Newsom and Yee, who are likely to vote on the project at the State Lands Commission’s Aug. 17 meeting, disclosed their conversations with Boxer only in response to questions from The Times. Neither has met privately with opponents of the plant.

Sunrise on the Gaviota Coast north of Santa Barbara on Feb. 10, 2016. (Al Seib / Los Angeles Times)
(Al Seib / Los Angeles Times)

How does the State Lands Commission differ from the Coastal Commission?

Unlike the Coastal Commission, the State Lands Commission is in effect a giant landlord, issuing leases and contracts for use of its vast properties, from kayak piers on Lake Tahoe to oil tanker terminals in San Francisco Bay.

Its leases now generate about $100 million in state revenue each year, much of it from the leasing of oil and gas drilling rights. The State Lands Commission employs 202 people.

The two commissions do have overlapping regulatory powers — both will vote on the Huntington Beach desalination plant — but the Coastal Commission controls development on a much wider expanse of land, in some places stretching as far as five miles inland.

Are Chiang and Newsom the first to see political opportunity in the commission?

Not at all. Many lieutenant governors and state controllers aspire to higher office, and the State Lands Commission can spawn good publicity for the savvy ones.

Gray Davis, who served on the commission for 12 years before his 1998 election as governor, was among the most aggressive.

“Our message to the oil companies is very simple: We aren’t going away,” he declared in 1991, when four companies agreed to pay $220 million to settle a suit that accused them of conspiring to fix the price of oil pumped in Long Beach.

As California has turned increasingly Democratic in recent decades, the State Lands Commission has become a prime vehicle for candidates to take on Big Oil.

“Offshore drilling in California is a no-no, and to be in a position of opposing it is a big deal,” said U.S. Rep. John Garamendi (D-Walnut Grove), a former lieutenant governor. In 2010, Garamendi joined Chiang in blocking then-Gov. Arnold Schwarzenegger from allowing new oil wells off the coast of Santa Barbara.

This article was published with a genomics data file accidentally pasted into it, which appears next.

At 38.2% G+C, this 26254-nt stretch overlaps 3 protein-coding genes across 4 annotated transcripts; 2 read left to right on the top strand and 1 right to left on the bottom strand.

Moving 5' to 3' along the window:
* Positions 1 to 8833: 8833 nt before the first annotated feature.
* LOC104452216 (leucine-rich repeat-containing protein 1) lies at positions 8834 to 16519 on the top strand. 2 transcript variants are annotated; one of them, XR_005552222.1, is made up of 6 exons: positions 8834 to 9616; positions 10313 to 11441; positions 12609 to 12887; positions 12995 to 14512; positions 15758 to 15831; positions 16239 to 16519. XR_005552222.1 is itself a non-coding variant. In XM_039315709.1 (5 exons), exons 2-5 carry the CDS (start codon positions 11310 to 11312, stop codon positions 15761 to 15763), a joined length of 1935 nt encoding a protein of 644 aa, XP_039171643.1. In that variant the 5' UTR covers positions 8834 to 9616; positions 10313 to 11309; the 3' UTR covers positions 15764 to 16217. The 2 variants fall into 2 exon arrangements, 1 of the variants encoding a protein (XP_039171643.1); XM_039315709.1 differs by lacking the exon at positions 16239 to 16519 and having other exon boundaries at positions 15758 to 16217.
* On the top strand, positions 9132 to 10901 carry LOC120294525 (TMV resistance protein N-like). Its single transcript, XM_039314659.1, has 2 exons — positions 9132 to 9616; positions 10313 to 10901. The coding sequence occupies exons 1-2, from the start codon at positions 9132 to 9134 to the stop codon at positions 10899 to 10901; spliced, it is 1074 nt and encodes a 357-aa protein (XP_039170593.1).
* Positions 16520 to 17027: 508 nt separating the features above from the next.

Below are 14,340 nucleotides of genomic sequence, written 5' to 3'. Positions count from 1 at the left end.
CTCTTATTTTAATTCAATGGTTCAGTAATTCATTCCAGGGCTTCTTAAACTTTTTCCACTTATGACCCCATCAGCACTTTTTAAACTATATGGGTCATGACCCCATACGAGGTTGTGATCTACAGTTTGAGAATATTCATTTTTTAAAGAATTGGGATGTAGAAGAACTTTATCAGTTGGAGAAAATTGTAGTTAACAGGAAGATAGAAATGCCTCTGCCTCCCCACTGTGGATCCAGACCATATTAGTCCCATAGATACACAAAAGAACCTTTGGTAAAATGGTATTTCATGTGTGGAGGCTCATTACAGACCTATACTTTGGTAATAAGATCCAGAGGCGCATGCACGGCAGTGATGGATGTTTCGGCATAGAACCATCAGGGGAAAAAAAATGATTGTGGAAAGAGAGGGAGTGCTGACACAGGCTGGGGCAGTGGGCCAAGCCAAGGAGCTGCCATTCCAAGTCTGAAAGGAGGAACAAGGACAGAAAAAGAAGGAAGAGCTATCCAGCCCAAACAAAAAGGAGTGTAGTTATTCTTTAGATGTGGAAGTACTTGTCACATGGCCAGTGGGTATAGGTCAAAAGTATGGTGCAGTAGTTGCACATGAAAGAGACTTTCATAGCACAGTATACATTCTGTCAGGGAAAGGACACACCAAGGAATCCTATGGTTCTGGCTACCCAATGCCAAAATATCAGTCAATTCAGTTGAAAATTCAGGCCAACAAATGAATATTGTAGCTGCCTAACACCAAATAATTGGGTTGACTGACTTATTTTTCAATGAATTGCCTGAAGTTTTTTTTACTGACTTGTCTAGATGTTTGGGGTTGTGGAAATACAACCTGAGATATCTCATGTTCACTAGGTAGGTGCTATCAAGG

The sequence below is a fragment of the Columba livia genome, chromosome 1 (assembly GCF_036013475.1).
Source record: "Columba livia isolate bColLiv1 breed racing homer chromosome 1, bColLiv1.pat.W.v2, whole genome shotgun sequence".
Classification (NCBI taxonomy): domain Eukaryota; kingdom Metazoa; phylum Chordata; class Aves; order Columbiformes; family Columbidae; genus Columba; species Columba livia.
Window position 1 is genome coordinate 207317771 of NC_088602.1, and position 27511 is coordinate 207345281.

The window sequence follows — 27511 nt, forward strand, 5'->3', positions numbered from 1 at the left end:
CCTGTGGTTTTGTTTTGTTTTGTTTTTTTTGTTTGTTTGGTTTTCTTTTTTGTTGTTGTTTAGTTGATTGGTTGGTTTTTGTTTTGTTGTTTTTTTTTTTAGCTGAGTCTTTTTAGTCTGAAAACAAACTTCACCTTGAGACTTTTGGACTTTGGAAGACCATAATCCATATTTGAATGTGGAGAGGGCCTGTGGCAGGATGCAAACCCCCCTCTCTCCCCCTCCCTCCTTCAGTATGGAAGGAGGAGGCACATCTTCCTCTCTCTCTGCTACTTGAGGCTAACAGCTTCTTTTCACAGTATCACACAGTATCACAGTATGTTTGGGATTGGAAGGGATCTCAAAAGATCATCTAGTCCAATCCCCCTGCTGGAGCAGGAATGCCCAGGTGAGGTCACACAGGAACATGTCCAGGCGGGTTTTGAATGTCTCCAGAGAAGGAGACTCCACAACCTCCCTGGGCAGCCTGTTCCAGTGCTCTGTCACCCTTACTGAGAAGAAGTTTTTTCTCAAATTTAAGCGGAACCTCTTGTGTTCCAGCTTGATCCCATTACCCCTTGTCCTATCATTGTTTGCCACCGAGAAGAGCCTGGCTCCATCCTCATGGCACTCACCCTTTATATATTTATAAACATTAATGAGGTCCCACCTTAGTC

Newsom faces backlash over San Francisco waterfront »

Lt. Gov. Gavin Newsom, a candidate for governor, has used his leadership of the State Lands Commission to promote his opposition to offshore oil drilling. (Rich Pedroncelli / Associated Press)
(Rich Pedroncelli / AP)

Most recently, Newsom vowed to use his chairmanship of the commission to block President Trump from expanding oil and gas drilling in federal waters beyond the state’s three-mile boundary.

“California’s door is closed to President Trump’s Pacific oil and gas drilling,” Newsom said.

So is it always a source of good PR for the commissioners?

No. The commission’s lawsuit against San Francisco has drawn fierce criticism of Newsom from the Sierra Club and Art Agnos, one of his predecessors as the city’s mayor.

The suit seeks to nullify Proposition B, passed with the support of 59% of San Francisco voters in 2014. It requires voter approval for any waterfront project that exceeds the city’s height limit.

The State Lands Commission says state law prohibits voters from having a direct say on the use of public waterfront, putting Newsom in the awkward spot of trying to thwart the will of the people of the city he once governed.

The lawsuit is the first item up for discussion in the closed portion of the commission’s public meeting Thursday in Los Angeles. A final court ruling in the case could come as soon as next week.